Concern Regarding National Economic Issues

Nov 16, 2009

Q. How concerned are you personally about each of the following economic issues facing Australia today?

The issues that most people are very concerned about include food prices and inflation generally (55%), jobs going overseas (49%) and executive salaries (48%).   A significant number of people are very concerned about petrol and energy prices (45%) and affordability of housing (41%).

Coalition voters were more likely to be very concerned about food prices and inflation generally (60%), jobs going overseas (57%) and Government debt (54%).  Labor voters were more likely to be very concerned about executive wages (54%) and improving wages for low income earners (32%).

Females were more likely than males to be very concerned on most issues, in particular food prices and inflation generally (66% v 45%), improving wages for low income earners (34% v 22%) and unemployment (33% v 25%).

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Management of Economic Issues

Nov 16, 2009

Q. Between Liberal and Labor, which party do you think would be best at managing each of the following issues?

When it comes to which party is best at handling economic issues, Labor leads the Liberal party on managing the improvement of wages for low income earners (+17%), executive salaries (+9%) and the age pension (+9%).

Labor trails the Liberals in terms of managing government debt (-24%), followed by managing interest rates (-9%) and superannuation (-9%).

Perception of which party is best at managing the economic issues listed followed party lines.

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Importance of the National Broadband Network

Nov 16, 2009

Q. The Federal Government plans to build a National Broadband Network over the next few years. How important do you think it is for Australia to build a National Broadband Network?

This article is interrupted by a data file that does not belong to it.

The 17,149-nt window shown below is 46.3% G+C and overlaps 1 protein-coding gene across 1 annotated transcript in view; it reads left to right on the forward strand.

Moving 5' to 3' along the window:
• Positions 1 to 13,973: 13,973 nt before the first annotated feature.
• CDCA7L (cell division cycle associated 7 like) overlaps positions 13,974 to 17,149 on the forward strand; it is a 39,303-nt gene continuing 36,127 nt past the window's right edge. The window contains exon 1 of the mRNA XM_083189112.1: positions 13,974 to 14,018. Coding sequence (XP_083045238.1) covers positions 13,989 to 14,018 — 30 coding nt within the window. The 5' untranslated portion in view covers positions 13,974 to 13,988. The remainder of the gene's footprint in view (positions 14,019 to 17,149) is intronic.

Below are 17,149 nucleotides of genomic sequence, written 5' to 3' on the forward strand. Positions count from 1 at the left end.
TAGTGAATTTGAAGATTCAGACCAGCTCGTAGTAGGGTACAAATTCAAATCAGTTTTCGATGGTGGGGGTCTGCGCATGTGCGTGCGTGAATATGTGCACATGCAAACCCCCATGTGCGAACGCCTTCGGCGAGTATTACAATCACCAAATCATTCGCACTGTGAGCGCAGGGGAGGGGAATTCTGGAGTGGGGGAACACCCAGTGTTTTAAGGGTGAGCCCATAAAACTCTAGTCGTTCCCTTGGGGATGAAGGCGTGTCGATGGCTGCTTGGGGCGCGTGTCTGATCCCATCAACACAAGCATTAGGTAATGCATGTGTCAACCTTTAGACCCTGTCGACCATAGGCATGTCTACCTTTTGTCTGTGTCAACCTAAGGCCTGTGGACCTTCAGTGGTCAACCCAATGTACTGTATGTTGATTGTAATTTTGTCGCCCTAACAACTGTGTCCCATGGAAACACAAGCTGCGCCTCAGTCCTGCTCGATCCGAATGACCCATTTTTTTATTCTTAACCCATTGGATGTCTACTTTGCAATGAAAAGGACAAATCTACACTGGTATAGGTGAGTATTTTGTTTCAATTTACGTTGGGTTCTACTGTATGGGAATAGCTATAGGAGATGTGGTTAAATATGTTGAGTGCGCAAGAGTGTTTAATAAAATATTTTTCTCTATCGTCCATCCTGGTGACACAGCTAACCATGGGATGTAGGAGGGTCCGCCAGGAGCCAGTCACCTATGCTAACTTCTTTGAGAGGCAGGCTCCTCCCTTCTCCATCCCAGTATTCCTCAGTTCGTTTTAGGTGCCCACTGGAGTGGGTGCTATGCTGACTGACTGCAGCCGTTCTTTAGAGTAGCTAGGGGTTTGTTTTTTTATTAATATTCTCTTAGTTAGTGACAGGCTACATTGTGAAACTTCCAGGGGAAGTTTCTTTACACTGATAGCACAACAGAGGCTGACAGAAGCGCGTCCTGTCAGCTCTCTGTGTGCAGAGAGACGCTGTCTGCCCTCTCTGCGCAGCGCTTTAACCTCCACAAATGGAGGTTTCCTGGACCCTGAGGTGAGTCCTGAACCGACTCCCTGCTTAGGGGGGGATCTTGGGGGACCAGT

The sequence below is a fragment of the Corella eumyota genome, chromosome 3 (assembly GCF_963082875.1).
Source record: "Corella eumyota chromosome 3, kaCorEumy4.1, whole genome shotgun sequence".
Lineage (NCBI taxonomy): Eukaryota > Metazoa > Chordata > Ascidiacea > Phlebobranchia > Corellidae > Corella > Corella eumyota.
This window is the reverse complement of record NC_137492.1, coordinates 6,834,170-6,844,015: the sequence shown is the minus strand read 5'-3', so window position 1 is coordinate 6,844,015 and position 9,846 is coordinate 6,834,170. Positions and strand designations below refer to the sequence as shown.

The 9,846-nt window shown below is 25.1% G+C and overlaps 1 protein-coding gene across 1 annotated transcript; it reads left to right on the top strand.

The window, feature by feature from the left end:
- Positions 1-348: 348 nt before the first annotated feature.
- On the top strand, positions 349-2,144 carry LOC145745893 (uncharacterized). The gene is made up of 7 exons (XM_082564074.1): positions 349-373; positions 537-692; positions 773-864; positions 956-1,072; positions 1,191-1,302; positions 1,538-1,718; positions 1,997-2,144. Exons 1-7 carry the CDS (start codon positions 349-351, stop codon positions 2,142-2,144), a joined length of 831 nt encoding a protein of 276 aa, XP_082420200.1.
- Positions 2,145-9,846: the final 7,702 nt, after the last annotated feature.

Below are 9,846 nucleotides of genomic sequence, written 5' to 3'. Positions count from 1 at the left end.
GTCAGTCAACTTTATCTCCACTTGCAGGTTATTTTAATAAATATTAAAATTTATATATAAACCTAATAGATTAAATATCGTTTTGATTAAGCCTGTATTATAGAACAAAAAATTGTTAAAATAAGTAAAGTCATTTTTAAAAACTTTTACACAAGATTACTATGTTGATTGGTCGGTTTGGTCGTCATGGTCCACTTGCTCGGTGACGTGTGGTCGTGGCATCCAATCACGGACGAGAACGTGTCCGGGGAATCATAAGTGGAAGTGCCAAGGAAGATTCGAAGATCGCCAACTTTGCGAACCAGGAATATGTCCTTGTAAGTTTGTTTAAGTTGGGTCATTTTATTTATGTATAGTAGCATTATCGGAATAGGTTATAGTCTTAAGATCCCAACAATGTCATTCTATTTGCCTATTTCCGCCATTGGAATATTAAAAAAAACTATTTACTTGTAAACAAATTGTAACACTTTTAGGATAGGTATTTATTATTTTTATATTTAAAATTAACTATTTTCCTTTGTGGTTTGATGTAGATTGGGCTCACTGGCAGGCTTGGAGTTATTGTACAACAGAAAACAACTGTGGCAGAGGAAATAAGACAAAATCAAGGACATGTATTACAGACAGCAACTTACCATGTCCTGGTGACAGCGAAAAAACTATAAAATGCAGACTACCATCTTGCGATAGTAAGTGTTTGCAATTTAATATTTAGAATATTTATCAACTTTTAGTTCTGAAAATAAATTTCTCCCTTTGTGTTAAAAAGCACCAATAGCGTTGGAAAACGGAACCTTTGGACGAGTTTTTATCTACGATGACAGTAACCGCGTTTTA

Over half (65%) of people surveyed think that the National Broadband Network (NBN) is very/quite important for Australia, 26% think it is not so important/not at all important and 8% don’t know.

Labor voters were more likely to think it is very/quite important (75%) while Coalition voters were more likely to think it is not so important/not at all important (36%).  60% of Coalition voters think the NBN is very/quite important for Australia.

People living in capital cities were slightly more likely than those living in regional areas to think the NBN is very/quite important for Australia (66% v 63%).

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National Broadband Network

Nov 16, 2009

Q. Who do you think will run the National Broadband Network?  And who do you think should run the National Broadband Network?

32% of people surveyed don’t know who will run the National Broadband Network (NBN), 27% think the Federal Government will run it and 26% think Telstra will.   Labor voters were more likely to think the NBN will be run by the Federal Government (38%), while Coalition voters were more likely to think it will be run by Telstra (34%).

40% think the Federal Government and 16% think Telstra should run the NBN.  Labor voters were more likely to think the Federal Government should run the NBN (54%), while Coalition voters were more likely to think it should be run by Telstra (27%).

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Politically Influential Bodies in Australia

Nov 16, 2009

Q. Which of the following do you think are the most powerful and politically influential organisations in Australia?

35% of people surveyed think that media companies (e.g. News Ltd, TV stations) are the most powerful and politically influential organisations in Australia, 22% think that the most powerful and politically influential organisations in Australia are major banks, and 10% think power is held by mining companies (e.g. BHP-Billiton).

Labor voters were more likely to think that the most influential and powerful organisations in Australia are the major banks (28%), while Coalition voters were more likely than the average to think trade unions are (16%).  Green voters were more likely to think that most power and influence is vested with mining companies (18%).